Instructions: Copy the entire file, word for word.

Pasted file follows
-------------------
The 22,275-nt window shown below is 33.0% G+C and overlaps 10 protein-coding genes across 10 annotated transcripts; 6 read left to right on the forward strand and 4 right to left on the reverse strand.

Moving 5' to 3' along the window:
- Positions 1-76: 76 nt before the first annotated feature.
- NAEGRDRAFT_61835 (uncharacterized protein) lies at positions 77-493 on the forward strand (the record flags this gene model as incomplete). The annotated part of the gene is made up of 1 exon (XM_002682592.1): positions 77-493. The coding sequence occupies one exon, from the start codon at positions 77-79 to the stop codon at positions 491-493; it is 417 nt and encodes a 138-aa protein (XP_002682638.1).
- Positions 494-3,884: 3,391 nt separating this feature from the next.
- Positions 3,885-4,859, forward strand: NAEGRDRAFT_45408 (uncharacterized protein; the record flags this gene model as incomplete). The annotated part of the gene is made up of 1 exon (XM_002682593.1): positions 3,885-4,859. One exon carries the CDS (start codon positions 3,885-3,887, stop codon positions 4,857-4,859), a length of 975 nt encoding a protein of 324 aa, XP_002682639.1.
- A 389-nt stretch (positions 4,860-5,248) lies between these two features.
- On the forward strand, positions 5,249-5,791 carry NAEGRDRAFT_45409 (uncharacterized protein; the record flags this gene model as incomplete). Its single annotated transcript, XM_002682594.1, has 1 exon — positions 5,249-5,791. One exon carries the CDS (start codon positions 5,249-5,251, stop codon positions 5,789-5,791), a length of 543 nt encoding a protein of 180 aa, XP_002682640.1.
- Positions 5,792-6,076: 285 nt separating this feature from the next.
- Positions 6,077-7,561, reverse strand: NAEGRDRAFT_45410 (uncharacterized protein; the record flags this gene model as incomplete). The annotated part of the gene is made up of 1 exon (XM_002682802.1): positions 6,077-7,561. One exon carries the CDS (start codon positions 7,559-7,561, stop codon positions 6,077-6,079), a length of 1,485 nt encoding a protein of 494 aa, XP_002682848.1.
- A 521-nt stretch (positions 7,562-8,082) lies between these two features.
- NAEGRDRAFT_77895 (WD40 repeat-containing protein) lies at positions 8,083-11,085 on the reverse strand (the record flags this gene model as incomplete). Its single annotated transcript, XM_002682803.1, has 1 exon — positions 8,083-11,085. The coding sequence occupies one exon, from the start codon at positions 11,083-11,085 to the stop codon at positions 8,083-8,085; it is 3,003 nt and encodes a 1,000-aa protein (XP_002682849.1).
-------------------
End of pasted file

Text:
The 22,275-nt window shown below is 33.0% G+C and overlaps 10 protein-coding genes across 10 annotated transcripts; 6 read left to right on the forward strand and 4 right to left on the reverse strand.

Moving 5' to 3' along the window:
- Positions 1-76: 76 nt before the first annotated feature.
- NAEGRDRAFT_61835 (uncharacterized protein) lies at positions 77-493 on the forward strand (the record flags this gene model as incomplete). The annotated part of the gene is made up of 1 exon (XM_002682592.1): positions 77-493. The coding sequence occupies one exon, from the start codon at positions 77-79 to the stop codon at positions 491-493; it is 417 nt and encodes a 138-aa protein (XP_002682638.1).
- Positions 494-3,884: 3,391 nt separating this feature from the next.
- Positions 3,885-4,859, forward strand: NAEGRDRAFT_45408 (uncharacterized protein; the record flags this gene model as incomplete). The annotated part of the gene is made up of 1 exon (XM_002682593.1): positions 3,885-4,859. One exon carries the CDS (start codon positions 3,885-3,887, stop codon positions 4,857-4,859), a length of 975 nt encoding a protein of 324 aa, XP_002682639.1.
- A 389-nt stretch (positions 4,860-5,248) lies between these two features.
- On the forward strand, positions 5,249-5,791 carry NAEGRDRAFT_45409 (uncharacterized protein; the record flags this gene model as incomplete). Its single annotated transcript, XM_002682594.1, has 1 exon — positions 5,249-5,791. One exon carries the CDS (start codon positions 5,249-5,251, stop codon positions 5,789-5,791), a length of 543 nt encoding a protein of 180 aa, XP_002682640.1.
- Positions 5,792-6,076: 285 nt separating this feature from the next.
- Positions 6,077-7,561, reverse strand: NAEGRDRAFT_45410 (uncharacterized protein; the record flags this gene model as incomplete). The annotated part of the gene is made up of 1 exon (XM_002682802.1): positions 6,077-7,561. One exon carries the CDS (start codon positions 7,559-7,561, stop codon positions 6,077-6,079), a length of 1,485 nt encoding a protein of 494 aa, XP_002682848.1.
- A 521-nt stretch (positions 7,562-8,082) lies between these two features.
- NAEGRDRAFT_77895 (WD40 repeat-containing protein) lies at positions 8,083-11,085 on the reverse strand (the record flags this gene model as incomplete). Its single annotated transcript, XM_002682803.1, has 1 exon — positions 8,083-11,085. The coding sequence occupies one exon, from the start codon at positions 11,083-11,085 to the stop codon at positions 8,083-8,085; it is 3,003 nt and encodes a 1,000-aa protein (XP_002682849.1).